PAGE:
2006.02.08: February 8, 2006: Headlines: COS - Kenya: Education: Family: The Times: Kenya RPCVs Bill and Shelley Brulottes dedicated their lives to family, education

Peace Corps Online: Directory: Kenya: The Peace Corps in Kenya: 2006.02.08: February 8, 2006: Headlines: COS - Kenya: Education: Family: The Times: Kenya RPCVs Bill and Shelley Brulottes dedicated their lives to family, education

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Kenya RPCVs Bill and Shelley Brulottes dedicated their lives to family, education

Kenya RPCVs Bill and Shelley Brulottes dedicated their lives to family, education

"This is our social life," said Shelley, who never thought she would be a mom. "I think I was too selfish," she said. But their time in Kenya changed her mind. "I saw those women raising children in amazing conditions and watched their children thrive. lt made me brave enough to want it."

Kenya RPCVs Bill and Shelley Brulottes dedicated their lives to family, education

A Day in the Life: Brulottes dedicated their lives to family, education

Feb 8, 2006

The Times-News, Twin Falls, Idaho,

Feb. 8--TWIN FALLS -- It's the call every working parent dreads.

The babysitter is sick.

Until the call came, the morning was going as planned. Shelley Brulotte had left the house at 4:30, headed for a spinning class at the gym. Bill Brulotte and 16-month-old Emma were up, preparing for the day.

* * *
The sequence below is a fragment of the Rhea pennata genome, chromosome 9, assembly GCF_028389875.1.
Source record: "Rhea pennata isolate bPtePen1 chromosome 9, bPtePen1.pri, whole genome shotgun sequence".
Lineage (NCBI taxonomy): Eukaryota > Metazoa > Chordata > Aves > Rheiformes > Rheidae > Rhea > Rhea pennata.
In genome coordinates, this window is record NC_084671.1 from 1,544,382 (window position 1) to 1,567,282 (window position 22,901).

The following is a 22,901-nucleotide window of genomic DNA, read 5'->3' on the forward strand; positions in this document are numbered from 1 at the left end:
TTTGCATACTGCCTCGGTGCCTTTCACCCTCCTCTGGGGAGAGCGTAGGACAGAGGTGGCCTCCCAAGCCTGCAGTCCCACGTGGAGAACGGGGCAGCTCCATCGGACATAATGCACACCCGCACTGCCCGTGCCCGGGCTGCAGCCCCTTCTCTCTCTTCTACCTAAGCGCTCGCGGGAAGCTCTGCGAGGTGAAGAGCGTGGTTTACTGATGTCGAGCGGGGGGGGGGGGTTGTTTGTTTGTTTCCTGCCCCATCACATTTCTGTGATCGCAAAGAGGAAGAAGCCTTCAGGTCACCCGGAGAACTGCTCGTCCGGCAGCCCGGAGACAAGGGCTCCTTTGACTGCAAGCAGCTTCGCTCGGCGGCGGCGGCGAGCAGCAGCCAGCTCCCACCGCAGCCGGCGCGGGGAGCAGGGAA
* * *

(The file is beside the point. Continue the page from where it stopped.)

Bill let out a heavy sigh as he hung up the phone and started figuring out how to rearrange the day.

By the time Shelley got home at 6:30, a plan was in place. She would stay with Emma until leaving for work at 9. Then Bill would take over until 1, when a family member could sit for a few hours until Bill got home. Shelley had to work late, so he and Emma would take dinner to her.

Bill is the principal at Perrine Elementary. He got to his office at 7. He met with a parent and student, and then touched base with a couple of teachers. The day before he had sent a child home with head-lice and she was back in school this morning. Was she safe to admit to the classroom?


"Parents in this community are great," Bill said. "This mother worked hard to take care of the problem so her daughter would not miss another day of school."

By 8:45, he had checked in with another student and called the district office before heading home so Shelley could get to work.

Simple Moments

It's the first day of classes at the College of Southern Idaho. Normally, if she needs to stay home with Emma, Shelley can get a message to her students via e-mail or on the school's Web site. But today, she needs to be at school.

Shelley teaches English at CSI. She said she greeted her students and collected writing samples, later putting in some office hours. Her long days are Monday and Wednesday, when she's at school from 10 a.m. until 7 p.m. But the extra hours leave Tuesday, Wednesday and Thursday open for family time.

Back at the house, Bill and Emma read "Wheels On The Bus," her favorite book. She goes down for a nap at 10:30. Just after noon she wakes up hungry. Spaghetti is on the menu n a toddler's favorite. "It's all over her face and she thinks it's the coolest thing in the world," Bill said.

It was moments like this that he was missing out on last fall. He was the principal at O'Leary Junior High, a job he loved, but too often it meant 12-hour days with students, parents and after-school activities.

"I'd leave when my child was in bed and come home and my child was in bed," he said. "It was very tough on my wife. This is not what I brought a child into this world for."

He requested a transfer and got it.

Multi-tasking by the minute